1a Broadcasters must take into consideration current norms of decency and taste in language and behaviour bearing in mind the context in which any language or behaviour occurs. Examples of context are the time of the broadcast, the type of programme, the target audience, the use of warnings and the programme’s classification. The examples are not exhaustive.
Standard 6 Fairness
In the preparation and presentation of programmes, broadcasters are required to deal justly and fairly with any person or organisation taking part or referred to.
Broadcaster’s Response to the Complainant
 TVNZ suggested that the complainant was taking the incident “rather too seriously”, in that the programme, an “agony aunt” column, emphasised entertainment. It pointed out that the letter writer was concerned about difficulties in returning to the work force. Each panellist, it continued, “tried to take a different angle” and the comments ranged from blunt advice “to get a job” to those which suggested caution. There was a consensus, TVNZ said, that the letter writer should approach the case worker at ACC, and use ACC’s 0800 complaints number if that was not satisfactory.
 TVNZ did not accept that the broadcast contravened the requirement for good taste or decency or that it had dealt with anyone unfairly. It declined to uphold the complaint.
Referral to the Authority
 The complaint was referred to the Authority as the complainant contended that TVNZ had not adequately addressed the concerns raised in the complaint.
 The panellists on How’s Life?, the Authority notes, were not presented as “experts”. From the outset, they were promoted as, and seen to be, local personalities answering viewers’ questions about human behaviour in a way which was intended primarily to be light-hearted entertainment.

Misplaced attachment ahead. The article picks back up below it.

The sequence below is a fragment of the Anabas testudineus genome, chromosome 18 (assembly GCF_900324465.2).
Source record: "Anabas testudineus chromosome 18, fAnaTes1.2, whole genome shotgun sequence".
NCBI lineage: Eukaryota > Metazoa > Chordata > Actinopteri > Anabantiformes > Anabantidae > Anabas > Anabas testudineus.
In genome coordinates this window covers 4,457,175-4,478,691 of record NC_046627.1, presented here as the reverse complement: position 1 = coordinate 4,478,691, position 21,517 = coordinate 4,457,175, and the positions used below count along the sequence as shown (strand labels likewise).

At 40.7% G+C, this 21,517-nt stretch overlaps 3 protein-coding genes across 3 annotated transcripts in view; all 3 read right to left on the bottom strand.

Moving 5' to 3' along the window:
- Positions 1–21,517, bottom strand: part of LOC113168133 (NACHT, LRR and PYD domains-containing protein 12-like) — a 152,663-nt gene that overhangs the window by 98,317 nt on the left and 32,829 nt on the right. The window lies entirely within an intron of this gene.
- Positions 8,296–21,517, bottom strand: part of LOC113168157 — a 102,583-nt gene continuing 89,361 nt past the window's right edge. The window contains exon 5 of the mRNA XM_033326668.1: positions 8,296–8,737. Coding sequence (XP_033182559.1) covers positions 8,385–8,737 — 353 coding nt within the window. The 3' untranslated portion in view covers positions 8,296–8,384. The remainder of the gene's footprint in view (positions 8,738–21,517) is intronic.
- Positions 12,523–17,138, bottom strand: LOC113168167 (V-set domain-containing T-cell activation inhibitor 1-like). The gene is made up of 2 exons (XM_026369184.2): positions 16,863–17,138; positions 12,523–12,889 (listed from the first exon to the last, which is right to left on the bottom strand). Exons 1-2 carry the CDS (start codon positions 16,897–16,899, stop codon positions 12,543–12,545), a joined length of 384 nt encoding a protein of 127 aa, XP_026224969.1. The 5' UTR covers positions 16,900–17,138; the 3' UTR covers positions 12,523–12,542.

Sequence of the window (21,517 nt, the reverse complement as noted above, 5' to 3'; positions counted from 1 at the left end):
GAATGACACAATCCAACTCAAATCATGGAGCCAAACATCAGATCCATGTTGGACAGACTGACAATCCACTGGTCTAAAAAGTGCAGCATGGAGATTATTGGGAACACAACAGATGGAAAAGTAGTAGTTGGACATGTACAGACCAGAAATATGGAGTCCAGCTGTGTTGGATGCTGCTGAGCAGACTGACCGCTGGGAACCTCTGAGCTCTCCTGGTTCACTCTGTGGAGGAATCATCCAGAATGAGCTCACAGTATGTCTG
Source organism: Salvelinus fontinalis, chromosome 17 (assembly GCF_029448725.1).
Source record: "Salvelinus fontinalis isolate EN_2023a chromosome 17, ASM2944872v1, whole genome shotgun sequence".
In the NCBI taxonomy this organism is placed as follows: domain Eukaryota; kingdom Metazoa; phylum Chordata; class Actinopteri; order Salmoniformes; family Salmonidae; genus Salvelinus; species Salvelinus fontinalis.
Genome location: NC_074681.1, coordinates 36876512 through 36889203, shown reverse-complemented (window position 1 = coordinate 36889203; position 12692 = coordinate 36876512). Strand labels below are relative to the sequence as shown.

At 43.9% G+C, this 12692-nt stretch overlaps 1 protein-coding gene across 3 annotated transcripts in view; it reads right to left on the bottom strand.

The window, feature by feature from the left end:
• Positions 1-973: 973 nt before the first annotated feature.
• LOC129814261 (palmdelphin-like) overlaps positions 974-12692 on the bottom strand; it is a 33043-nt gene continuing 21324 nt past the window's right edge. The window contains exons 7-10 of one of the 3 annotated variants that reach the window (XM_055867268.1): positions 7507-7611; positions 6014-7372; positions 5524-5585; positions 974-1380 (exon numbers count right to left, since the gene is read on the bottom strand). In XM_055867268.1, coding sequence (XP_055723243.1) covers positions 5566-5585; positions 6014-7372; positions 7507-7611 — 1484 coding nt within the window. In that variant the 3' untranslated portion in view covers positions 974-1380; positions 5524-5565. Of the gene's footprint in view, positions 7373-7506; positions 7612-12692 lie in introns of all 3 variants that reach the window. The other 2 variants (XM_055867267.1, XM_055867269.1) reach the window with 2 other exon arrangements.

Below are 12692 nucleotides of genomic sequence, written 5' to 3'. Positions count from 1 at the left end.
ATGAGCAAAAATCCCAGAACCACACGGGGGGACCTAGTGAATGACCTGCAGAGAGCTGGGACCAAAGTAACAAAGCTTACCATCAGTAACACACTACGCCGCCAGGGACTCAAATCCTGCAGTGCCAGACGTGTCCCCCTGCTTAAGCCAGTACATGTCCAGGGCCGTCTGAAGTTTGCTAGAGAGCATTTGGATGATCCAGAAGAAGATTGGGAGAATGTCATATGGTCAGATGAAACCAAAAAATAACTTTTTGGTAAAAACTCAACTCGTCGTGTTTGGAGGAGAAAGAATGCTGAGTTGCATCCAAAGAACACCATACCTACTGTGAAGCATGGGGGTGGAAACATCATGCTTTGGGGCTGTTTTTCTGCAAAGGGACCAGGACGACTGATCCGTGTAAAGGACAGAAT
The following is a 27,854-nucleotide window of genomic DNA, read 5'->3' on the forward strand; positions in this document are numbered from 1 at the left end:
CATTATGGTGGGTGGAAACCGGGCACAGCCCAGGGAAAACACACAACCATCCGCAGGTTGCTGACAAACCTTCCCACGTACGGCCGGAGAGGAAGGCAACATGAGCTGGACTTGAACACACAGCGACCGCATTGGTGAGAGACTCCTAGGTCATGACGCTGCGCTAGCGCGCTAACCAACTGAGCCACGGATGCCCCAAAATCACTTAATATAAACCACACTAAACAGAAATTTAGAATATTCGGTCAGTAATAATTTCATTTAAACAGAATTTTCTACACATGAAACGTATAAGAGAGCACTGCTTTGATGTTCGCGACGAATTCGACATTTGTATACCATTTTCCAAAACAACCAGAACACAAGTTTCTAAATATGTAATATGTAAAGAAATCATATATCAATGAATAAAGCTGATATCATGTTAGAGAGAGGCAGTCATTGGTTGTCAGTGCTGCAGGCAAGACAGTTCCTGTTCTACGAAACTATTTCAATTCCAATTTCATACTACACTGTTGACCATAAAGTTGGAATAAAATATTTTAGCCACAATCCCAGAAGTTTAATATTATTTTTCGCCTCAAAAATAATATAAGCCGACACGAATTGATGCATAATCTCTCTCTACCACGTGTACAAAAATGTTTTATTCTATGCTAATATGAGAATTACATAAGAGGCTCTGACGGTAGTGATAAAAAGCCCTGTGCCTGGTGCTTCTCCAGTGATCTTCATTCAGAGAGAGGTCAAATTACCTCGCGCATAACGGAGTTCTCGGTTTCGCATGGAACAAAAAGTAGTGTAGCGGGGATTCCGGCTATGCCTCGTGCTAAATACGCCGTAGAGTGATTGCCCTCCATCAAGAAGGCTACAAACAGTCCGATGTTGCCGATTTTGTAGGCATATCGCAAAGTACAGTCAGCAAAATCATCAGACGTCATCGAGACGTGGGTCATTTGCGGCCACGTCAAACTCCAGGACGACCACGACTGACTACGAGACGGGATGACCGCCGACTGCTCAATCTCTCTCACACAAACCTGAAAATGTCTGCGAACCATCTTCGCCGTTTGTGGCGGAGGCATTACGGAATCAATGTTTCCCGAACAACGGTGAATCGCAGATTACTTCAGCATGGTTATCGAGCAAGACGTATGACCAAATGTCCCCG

The overriding message from each of the panellists to the questioner, who was on ACC but who wanted to return to work, was to be proactive and to “take action”. The action proposed ranged from speaking to ACC about the situation, by using the ACC’s 0800 complaints number (which was given) if need be, through to seeking work.
 The complainant, an ACC support-action group, complained about some of the language used (Standard 1), and the fairness of the advice (Standard 6) in view of the possible consequences both to the viewer and potential fellow workers.
 The Authority does not consider that the language used (removing “digits” from “orifices”) was sufficiently offensive to contravene the requirement for good taste and decency (Standard 1) given the context – an “agony aunt” broadcast – in which it was used. It considers that the use of the colloquial expression was consistent with the light-hearted banter displayed by the panellists.
 The Authority is also of the view that the broadcast did not contravene the fairness requirement in Standard 6. Not only did the panellists emphasise that the first appropriate step for the questioner was to approach the ACC, all the advice was given by panellists who did not pretend to be anything other than concerned fellow citizens. It was apparent from their answers that they had taken the question seriously and in some cases, had carried out a little research. In the context of an entertainment show, however, the comments were not of sufficient depth or impact to amount to a breach of the requirement to treat the questioner fairly.
For the above reasons, the Authority declines to uphold the complaint.
Signed for and on behalf of the Authority
1 April 2004
The following correspondence was received and considered by the Authority when it determined this complaint:
1. Acclaim Otago Inc’s Complaint to Television New Zealand Ltd – 2 October 2003
2. TVNZ’s Response to the Complainant – 24 October 2003
3. Acclaim’s Referral to the Broadcasting Standards Authority – 17 November 2003
4. TVNZ’s Response to the Authority – 4 December 2003